Administrators aren't the only people leading the school. While principals or superintendents are typically the top of the managerial side of education, teachers must also have the skills to head up their classrooms and educate students. When hiring, you must look for teachers who have leadership traits and abilities like these:
1. Management skills
Teachers have a lot on their plates. They must understand their subjects, create lesson plans and curricula based around state standardized testing and school policies and then use their knowledge to lead classrooms full of students. This requires training in organizational skills and the ability to earn the respect of their classes. All of these tasks involve teachers managing themselves, their workloads and a room full of pupils. Good teachers have management skills that allow them to be ready for class and successfully lead students to learn new topics, abilities and knowledge.
2. Keeping people's interest
Educators no longer spend each day lecturing students. Today's schooling requires a media-integrated, hands-on approach. Teachers must offer lesson plans that cater to many learning styles and use the changing technology to keep their students' interest. Great leaders know how to quiet a room by commanding attention while also promoting mutual respect. Teachers who are excellent at heading up classrooms have the ability to keep their classes' interest through the use of explanatory graphics, activities, tests, projects and homework.
3. Balancing personal and professional life
To be a good leader, teachers must know how to keep a harmonious relationship between their personal and professional lives. They understand how to decompress after a long week and often partake in hobbies and family time where they find joy and relaxation. Because teaching is not a 9-5 job, educators must work to find the balance between preparing for class, grading papers and providing after-school assistance to students while also maintaining a healthy personal life. Teachers who have found harmony between school and home are better able to handle the daily stresses of being an educator and are more even-keeled and approachable in class.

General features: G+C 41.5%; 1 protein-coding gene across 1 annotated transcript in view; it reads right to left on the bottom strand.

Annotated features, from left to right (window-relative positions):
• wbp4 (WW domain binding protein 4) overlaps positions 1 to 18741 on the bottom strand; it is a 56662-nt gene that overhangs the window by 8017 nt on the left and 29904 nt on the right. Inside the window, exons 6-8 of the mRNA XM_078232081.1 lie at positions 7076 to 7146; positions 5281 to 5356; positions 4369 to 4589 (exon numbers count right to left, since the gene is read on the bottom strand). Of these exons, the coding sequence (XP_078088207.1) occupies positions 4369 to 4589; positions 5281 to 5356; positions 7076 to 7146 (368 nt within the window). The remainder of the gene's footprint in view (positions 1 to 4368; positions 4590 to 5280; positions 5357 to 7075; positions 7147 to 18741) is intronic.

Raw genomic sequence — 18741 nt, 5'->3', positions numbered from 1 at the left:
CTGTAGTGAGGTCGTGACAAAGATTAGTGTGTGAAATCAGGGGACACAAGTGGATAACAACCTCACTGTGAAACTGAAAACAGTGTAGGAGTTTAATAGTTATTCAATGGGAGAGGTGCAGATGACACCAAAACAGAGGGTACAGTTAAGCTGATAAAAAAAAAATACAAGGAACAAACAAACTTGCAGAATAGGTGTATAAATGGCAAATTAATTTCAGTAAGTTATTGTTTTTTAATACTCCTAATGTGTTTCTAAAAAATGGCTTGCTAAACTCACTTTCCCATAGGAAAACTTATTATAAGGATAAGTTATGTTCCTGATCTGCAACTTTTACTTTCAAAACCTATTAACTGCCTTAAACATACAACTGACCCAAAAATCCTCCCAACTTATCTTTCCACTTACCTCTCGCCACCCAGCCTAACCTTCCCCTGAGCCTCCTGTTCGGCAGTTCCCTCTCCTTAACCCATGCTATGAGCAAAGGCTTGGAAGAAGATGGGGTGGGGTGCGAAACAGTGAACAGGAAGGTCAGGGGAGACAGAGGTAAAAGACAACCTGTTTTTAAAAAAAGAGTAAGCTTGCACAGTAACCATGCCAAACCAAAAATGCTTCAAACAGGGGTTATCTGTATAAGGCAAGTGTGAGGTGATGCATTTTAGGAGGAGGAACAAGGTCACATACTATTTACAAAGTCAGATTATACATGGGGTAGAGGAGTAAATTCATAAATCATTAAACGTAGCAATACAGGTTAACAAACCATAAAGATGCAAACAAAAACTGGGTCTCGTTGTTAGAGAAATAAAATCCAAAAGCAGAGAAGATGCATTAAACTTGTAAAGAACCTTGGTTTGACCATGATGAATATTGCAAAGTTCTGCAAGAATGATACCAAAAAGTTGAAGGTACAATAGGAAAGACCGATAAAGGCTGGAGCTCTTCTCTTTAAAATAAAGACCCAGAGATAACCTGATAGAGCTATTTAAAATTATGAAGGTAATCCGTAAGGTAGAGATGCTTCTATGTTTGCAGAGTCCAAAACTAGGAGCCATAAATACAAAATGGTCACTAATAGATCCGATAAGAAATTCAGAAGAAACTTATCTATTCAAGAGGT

4. Having passion for teaching
Leadership isn't just about being organized and commanding attention. Cultivating a strong passion for education is a crucial part of being a teacher. These professionals should love what they do and be able to instill a drive for learning in their students. It's not likely that a job applicant's passion will show up on his or her resume. Instead, look for excitement and a constant need for growth when you do interviews. Educators who are passionate want to know about trends like technology use and new teaching methods because they constantly improve themselves. They don't simply do their jobs; they strive to become better teachers and have more lasting, meaningful impacts on their students. Passionate teachers are also great at helping schools raise their academic performance and attendance, key factors administrators must take into account when hiring new staff.
5. Being good with kids
Some people who have undergone the proper educational steps and earned certifications will not make it as educators. This is because teaching requires people skills to deal with students who are not always rational.
"Young people require respect, understanding and guidance."
Whether teachers lead kindergarten or high school classes, they must give students respect, understanding and guidance. Educators must be seen as an authoritative but approachable figure.
6. Spreading compassion
When working with children, compassion is key. Being able to put themselves in another's shoes is incredibly important for teachers, as they will encounter all sorts of situations where their empathy is needed. Educators must also instill compassion in their students. Kids come from many backgrounds and cultures and must work with one another in school to learn teamwork, problem-solving and critical-thinking skills. Plus, establishing helpful social behaviors early greatly impacts how students will act when they grow up, enter the workforce and have families of their own.
7. Using humor
Think back to the teacher that you most remember from school. Chances are that he or she was funny. Kids are not going to enjoy every subject or topic in school, so students appreciate educators who can find a way to make learning humorous. Plus, these leaders can quiet a classroom quickly with a simple joke or goofy action. Using comedy to teach may even make the material at hand much more memorable to students, improving their retention along with their grades and test scores.
Content presented by TalentEd, the leading provider of talent management solutions to recruit, hire, develop, and retain the best teachers and school leaders.